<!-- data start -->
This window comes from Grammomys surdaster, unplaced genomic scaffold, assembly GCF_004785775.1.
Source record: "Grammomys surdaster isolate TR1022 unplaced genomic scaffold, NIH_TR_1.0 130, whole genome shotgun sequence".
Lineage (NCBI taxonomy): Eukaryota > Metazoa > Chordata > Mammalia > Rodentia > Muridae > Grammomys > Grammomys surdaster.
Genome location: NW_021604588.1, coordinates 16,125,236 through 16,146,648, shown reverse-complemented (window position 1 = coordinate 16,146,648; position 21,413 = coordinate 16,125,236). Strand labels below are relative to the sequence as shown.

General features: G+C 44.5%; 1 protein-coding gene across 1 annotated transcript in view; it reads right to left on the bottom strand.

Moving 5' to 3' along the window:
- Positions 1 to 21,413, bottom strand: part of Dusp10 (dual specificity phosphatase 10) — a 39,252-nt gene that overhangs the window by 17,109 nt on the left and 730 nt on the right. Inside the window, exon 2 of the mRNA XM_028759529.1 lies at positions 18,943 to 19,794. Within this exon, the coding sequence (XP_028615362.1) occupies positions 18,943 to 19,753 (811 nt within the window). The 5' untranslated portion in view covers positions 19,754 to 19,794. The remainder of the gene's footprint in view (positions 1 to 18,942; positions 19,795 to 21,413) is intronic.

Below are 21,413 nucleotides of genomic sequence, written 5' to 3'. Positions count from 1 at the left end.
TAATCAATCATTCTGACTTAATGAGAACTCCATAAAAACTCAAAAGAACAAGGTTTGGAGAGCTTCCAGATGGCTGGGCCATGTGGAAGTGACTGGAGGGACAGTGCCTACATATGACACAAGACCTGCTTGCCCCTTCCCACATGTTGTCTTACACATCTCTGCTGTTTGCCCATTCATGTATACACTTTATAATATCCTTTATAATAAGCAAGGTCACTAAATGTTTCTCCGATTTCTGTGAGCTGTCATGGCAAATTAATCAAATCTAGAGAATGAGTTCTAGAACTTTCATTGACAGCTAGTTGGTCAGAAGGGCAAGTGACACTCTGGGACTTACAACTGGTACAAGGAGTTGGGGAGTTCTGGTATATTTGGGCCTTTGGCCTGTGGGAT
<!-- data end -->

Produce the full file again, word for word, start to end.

This window comes from Grammomys surdaster, unplaced genomic scaffold, assembly GCF_004785775.1.
Source record: "Grammomys surdaster isolate TR1022 unplaced genomic scaffold, NIH_TR_1.0 130, whole genome shotgun sequence".
Lineage (NCBI taxonomy): Eukaryota > Metazoa > Chordata > Mammalia > Rodentia > Muridae > Grammomys > Grammomys surdaster.
Genome location: NW_021604588.1, coordinates 16,125,236 through 16,146,648, shown reverse-complemented (window position 1 = coordinate 16,146,648; position 21,413 = coordinate 16,125,236). Strand labels below are relative to the sequence as shown.

General features: G+C 44.5%; 1 protein-coding gene across 1 annotated transcript in view; it reads right to left on the bottom strand.

Moving 5' to 3' along the window:
- Positions 1 to 21,413, bottom strand: part of Dusp10 (dual specificity phosphatase 10) — a 39,252-nt gene that overhangs the window by 17,109 nt on the left and 730 nt on the right. Inside the window, exon 2 of the mRNA XM_028759529.1 lies at positions 18,943 to 19,794. Within this exon, the coding sequence (XP_028615362.1) occupies positions 18,943 to 19,753 (811 nt within the window). The 5' untranslated portion in view covers positions 19,754 to 19,794. The remainder of the gene's footprint in view (positions 1 to 18,942; positions 19,795 to 21,413) is intronic.

Below are 21,413 nucleotides of genomic sequence, written 5' to 3'. Positions count from 1 at the left end.
TAATCAATCATTCTGACTTAATGAGAACTCCATAAAAACTCAAAAGAACAAGGTTTGGAGAGCTTCCAGATGGCTGGGCCATGTGGAAGTGACTGGAGGGACAGTGCCTACATATGACACAAGACCTGCTTGCCCCTTCCCACATGTTGTCTTACACATCTCTGCTGTTTGCCCATTCATGTATACACTTTATAATATCCTTTATAATAAGCAAGGTCACTAAATGTTTCTCCGATTTCTGTGAGCTGTCATGGCAAATTAATCAAATCTAGAGAATGAGTTCTAGAACTTTCATTGACAGCTAGTTGGTCAGAAGGGCAAGTGACACTCTGGGACTTACAACTGGTACAAGGAGTTGGGGAGTTCTGGTATATTTGGGCCTTTGGCCTGTGGGAT